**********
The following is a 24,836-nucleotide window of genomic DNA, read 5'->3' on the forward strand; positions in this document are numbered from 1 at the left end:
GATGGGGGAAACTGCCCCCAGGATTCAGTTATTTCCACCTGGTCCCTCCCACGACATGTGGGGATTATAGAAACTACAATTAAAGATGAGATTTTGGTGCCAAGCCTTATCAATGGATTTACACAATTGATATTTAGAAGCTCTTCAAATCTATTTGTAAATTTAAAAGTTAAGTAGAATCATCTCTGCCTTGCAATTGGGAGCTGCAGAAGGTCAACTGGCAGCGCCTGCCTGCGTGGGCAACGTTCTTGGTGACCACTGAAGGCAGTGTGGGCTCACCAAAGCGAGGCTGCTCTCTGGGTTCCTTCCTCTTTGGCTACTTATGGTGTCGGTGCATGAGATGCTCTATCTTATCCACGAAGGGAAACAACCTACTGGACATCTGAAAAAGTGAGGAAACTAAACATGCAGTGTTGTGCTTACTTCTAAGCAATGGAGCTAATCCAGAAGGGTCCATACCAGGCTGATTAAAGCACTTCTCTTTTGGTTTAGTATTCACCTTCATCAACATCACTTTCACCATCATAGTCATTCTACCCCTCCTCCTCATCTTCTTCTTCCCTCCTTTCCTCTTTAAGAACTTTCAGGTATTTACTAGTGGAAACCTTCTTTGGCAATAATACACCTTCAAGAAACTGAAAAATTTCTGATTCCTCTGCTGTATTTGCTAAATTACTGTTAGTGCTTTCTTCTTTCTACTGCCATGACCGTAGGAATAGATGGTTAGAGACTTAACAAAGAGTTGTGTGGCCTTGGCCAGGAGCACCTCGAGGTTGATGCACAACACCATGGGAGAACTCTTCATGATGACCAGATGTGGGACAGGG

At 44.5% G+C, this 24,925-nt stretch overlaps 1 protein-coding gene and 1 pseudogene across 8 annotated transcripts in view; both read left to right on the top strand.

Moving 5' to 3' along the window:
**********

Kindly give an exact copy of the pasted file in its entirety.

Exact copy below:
The following is a 24,836-nucleotide window of genomic DNA, read 5'->3' on the forward strand; positions in this document are numbered from 1 at the left end:
GATGGGGGAAACTGCCCCCAGGATTCAGTTATTTCCACCTGGTCCCTCCCACGACATGTGGGGATTATAGAAACTACAATTAAAGATGAGATTTTGGTGCCAAGCCTTATCAATGGATTTACACAATTGATATTTAGAAGCTCTTCAAATCTATTTGTAAATTTAAAAGTTAAGTAGAATCATCTCTGCCTTGCAATTGGGAGCTGCAGAAGGTCAACTGGCAGCGCCTGCCTGCGTGGGCAACGTTCTTGGTGACCACTGAAGGCAGTGTGGGCTCACCAAAGCGAGGCTGCTCTCTGGGTTCCTTCCTCTTTGGCTACTTATGGTGTCGGTGCATGAGATGCTCTATCTTATCCACGAAGGGAAACAACCTACTGGACATCTGAAAAAGTGAGGAAACTAAACATGCAGTGTTGTGCTTACTTCTAAGCAATGGAGCTAATCCAGAAGGGTCCATACCAGGCTGATTAAAGCACTTCTCTTTTGGTTTAGTATTCACCTTCATCAACATCACTTTCACCATCATAGTCATTCTACCCCTCCTCCTCATCTTCTTCTTCCCTCCTTTCCTCTTTAAGAACTTTCAGGTATTTACTAGTGGAAACCTTCTTTGGCAATAATACACCTTCAAGAAACTGAAAAATTTCTGATTCCTCTGCTGTATTTGCTAAATTACTGTTAGTGCTTTCTTCTTTCTACTGCCATGACCGTAGGAATAGATGGTTAGAGACTTAACAAAGAGTTGTGTGGCCTTGGCCAGGAGCACCTCGAGGTTGATGCACAACACCATGGGAGAACTCTTCATGATGACCAGATGTGGGACAGGG

At 44.5% G+C, this 24,925-nt stretch overlaps 1 protein-coding gene and 1 pseudogene across 8 annotated transcripts in view; both read left to right on the top strand.

Moving 5' to 3' along the window: